A significant tech anniversary quietly slipped by last month. Fifteen years ago, Tim Berners-Lee made public a little project he was working on. He called it the WorldWideWeb.
A significant tech anniversary quietly slipped by last month. Fifteen years ago, Tim Berners-Lee made public a little project he was working on. He called it the WorldWideWeb.In our story "The Online Supernova: 15 Years Of The World Wide Web," we trace the history of this meteoric medium, from its beginnings as an obscure information-sharing tool for scientific researchers to its status today as social networking mecca. It's truly an amazing journey.
Nowadays the Web even has its own holiday: OneWebDay, to be celebrated for the first time one week from today. According to its Web site, "The mission of OneWebDay is to create, maintain, advance, and promote a global day to celebrate online life." How do we do that? The site has a few decidedly Web 2.0 suggestions:
Post a picture to Webshots.com and tag it with the keyword "onewebday"--it will become part of a huge, worldwide photo collage.
Make a video in honor of the Web and post it on Blip.tv with a "onewebday" tag to have it included in a video presentation on Dabble.com.
Blog about how the Web has changed your life.
Well, shoot--you don't have to ask me twice.
In 1994, I was working for a computer book publisher in San Francisco when I began hearing buzz about a new medium: the World Wide Web. ("It's the Internet, but with pictures.") After a quick demo, I was hooked. I maneuvered my way onto Web-related book projects, learned HTML, and won the envy of my colleagues by being one of the first editors in my office to get Netscape. (We didn't call it getting Internet access or getting a Web browser. We called it getting Netscape.)
By late 1995, the dot-com hiring boom had begun in earnest. Book editors began jumping ship left and right to join online startups. Who wouldn't? Why stay with boring old book publishing when you could be creating a new form of media? I went to CNET.com in 1996, and I've been in Web publishing ever since.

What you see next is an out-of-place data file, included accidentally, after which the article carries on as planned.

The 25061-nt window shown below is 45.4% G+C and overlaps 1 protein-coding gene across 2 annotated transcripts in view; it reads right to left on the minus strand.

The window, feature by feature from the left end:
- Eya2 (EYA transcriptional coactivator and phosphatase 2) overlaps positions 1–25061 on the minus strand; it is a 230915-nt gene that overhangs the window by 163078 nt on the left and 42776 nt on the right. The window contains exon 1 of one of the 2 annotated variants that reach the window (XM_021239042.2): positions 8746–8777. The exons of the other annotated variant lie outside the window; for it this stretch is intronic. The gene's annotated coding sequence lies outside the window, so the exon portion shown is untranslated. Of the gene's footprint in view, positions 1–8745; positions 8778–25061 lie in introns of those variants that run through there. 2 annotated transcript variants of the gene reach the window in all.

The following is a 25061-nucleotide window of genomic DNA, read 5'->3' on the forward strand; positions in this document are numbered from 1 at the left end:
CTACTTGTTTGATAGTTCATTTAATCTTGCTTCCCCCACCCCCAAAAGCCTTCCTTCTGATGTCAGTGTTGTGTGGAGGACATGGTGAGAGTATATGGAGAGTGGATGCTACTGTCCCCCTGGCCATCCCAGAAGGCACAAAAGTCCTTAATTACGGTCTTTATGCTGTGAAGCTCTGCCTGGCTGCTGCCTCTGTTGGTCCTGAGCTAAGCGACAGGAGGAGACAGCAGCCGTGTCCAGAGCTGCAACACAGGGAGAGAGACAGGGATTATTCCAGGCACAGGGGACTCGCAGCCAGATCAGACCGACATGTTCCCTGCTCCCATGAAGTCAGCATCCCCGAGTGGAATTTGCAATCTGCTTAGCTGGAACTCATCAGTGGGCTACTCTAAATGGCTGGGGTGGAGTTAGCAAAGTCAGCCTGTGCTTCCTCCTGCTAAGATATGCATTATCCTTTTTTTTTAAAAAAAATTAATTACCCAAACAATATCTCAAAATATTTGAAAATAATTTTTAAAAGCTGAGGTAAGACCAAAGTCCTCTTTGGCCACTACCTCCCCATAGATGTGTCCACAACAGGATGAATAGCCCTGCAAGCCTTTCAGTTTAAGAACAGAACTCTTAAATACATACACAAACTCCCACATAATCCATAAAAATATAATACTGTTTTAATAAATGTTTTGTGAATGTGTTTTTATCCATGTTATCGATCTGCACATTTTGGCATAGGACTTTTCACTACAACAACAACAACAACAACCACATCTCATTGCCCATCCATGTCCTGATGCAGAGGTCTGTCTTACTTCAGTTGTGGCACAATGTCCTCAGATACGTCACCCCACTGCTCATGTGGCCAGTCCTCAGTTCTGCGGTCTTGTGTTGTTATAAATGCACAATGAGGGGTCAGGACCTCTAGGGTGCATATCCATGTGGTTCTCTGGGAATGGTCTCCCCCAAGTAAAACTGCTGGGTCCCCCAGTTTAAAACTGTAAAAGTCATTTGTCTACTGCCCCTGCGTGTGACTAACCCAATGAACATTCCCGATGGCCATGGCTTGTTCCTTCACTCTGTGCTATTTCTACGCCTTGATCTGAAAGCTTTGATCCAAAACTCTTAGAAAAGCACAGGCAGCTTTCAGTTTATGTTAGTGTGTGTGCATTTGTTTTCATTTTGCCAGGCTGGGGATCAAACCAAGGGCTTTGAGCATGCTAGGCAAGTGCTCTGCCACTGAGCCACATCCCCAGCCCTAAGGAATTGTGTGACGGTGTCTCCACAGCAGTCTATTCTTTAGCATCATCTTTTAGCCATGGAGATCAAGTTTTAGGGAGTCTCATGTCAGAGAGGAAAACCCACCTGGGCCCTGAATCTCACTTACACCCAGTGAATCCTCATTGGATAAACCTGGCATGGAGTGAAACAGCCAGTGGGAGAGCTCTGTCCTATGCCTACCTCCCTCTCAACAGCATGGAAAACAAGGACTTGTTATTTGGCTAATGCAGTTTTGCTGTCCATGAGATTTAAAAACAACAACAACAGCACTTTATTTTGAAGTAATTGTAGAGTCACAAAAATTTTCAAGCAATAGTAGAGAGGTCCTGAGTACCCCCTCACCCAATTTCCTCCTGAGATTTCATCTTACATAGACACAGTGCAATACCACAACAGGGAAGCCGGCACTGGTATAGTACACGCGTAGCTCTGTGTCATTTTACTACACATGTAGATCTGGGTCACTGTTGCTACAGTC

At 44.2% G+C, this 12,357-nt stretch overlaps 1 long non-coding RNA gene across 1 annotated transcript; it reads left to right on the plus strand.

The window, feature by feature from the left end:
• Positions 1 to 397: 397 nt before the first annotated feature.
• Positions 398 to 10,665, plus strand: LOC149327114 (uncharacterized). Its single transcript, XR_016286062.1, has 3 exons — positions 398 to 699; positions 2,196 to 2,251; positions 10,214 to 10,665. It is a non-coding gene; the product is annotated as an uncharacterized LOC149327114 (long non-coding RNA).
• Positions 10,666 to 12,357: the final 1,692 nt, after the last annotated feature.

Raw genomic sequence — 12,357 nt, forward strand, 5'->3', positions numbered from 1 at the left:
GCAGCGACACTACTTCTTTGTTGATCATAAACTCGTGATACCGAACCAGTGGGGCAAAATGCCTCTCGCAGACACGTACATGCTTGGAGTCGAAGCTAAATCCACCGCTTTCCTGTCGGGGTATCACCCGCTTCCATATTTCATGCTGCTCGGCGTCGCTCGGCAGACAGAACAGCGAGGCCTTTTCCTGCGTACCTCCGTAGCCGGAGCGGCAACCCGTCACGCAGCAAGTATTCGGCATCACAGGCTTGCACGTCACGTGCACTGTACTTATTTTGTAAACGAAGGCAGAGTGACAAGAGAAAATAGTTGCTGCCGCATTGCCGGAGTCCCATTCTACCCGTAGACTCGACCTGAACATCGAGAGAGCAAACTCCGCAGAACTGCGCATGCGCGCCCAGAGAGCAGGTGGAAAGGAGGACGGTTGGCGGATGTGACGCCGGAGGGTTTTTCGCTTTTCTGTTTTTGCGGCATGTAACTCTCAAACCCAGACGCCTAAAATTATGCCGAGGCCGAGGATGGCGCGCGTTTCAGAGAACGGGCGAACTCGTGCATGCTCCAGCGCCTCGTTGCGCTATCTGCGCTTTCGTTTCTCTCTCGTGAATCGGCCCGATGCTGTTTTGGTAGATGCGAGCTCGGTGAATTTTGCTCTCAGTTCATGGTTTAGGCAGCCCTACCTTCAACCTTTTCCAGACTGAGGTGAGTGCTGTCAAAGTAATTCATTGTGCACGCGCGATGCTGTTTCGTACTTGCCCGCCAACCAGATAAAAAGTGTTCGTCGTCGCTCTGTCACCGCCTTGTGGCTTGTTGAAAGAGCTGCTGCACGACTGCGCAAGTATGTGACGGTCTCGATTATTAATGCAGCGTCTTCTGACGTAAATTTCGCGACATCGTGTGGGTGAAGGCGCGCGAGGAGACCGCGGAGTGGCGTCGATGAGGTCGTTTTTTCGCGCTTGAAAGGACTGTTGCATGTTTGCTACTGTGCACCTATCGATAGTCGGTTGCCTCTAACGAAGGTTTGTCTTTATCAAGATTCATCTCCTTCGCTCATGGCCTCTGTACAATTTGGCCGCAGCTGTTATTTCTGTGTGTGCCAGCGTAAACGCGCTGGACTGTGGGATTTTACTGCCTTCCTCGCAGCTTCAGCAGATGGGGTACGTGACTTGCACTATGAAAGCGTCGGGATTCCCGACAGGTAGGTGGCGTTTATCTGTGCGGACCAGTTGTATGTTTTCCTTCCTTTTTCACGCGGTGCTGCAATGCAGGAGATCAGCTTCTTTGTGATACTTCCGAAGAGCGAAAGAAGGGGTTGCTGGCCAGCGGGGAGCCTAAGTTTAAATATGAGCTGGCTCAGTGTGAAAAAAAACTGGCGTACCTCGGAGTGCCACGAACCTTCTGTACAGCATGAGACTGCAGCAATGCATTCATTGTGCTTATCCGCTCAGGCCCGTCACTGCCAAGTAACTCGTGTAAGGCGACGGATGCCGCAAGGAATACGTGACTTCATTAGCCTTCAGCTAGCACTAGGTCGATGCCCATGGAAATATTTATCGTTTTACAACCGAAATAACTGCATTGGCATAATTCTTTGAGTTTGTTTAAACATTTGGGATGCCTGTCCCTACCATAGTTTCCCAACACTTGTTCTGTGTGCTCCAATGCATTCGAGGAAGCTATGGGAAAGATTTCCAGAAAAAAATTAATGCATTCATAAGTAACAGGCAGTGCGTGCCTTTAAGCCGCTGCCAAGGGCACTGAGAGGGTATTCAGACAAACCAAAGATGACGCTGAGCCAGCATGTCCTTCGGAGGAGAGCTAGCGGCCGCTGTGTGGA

While it's only natural that I was excited about the Web back then, what surprises me is that I'm still excited about it, if for different reasons. It's fascinating to look back at the early browsers and Web sites--they were indeed technological marvels--but today's Web tools let us do so much more. These days you don't have to be in publishing to have a public voice: Anyone with a computer and Net access (preferably broadband) can write a blog, upload a video, or map their friends on Google Maps.
It's not all sunshine and lollipops, of course. Today's social networking sites must deal with issues of copyright, privacy, cyberstalking, and more. We all have to worry about what private information--true or false--about us is out there somewhere on the Web, and who might have access to it. But overall I can't help but be glad I work in a medium that's changing and growing every day.
OneWebDay is fast approaching. Come on, pitch in: What was your first experience with the Web? What's your favorite thing about the Web today? How would you like to see the Web change in the future? Share your thoughts and stories below.
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Join us for a roundup of the top stories on InformationWeek.com for the week of September 18, 2016. We'll be talking with the InformationWeek.com editors and correspondents who brought you the top stories of the week to get the "story behind the story."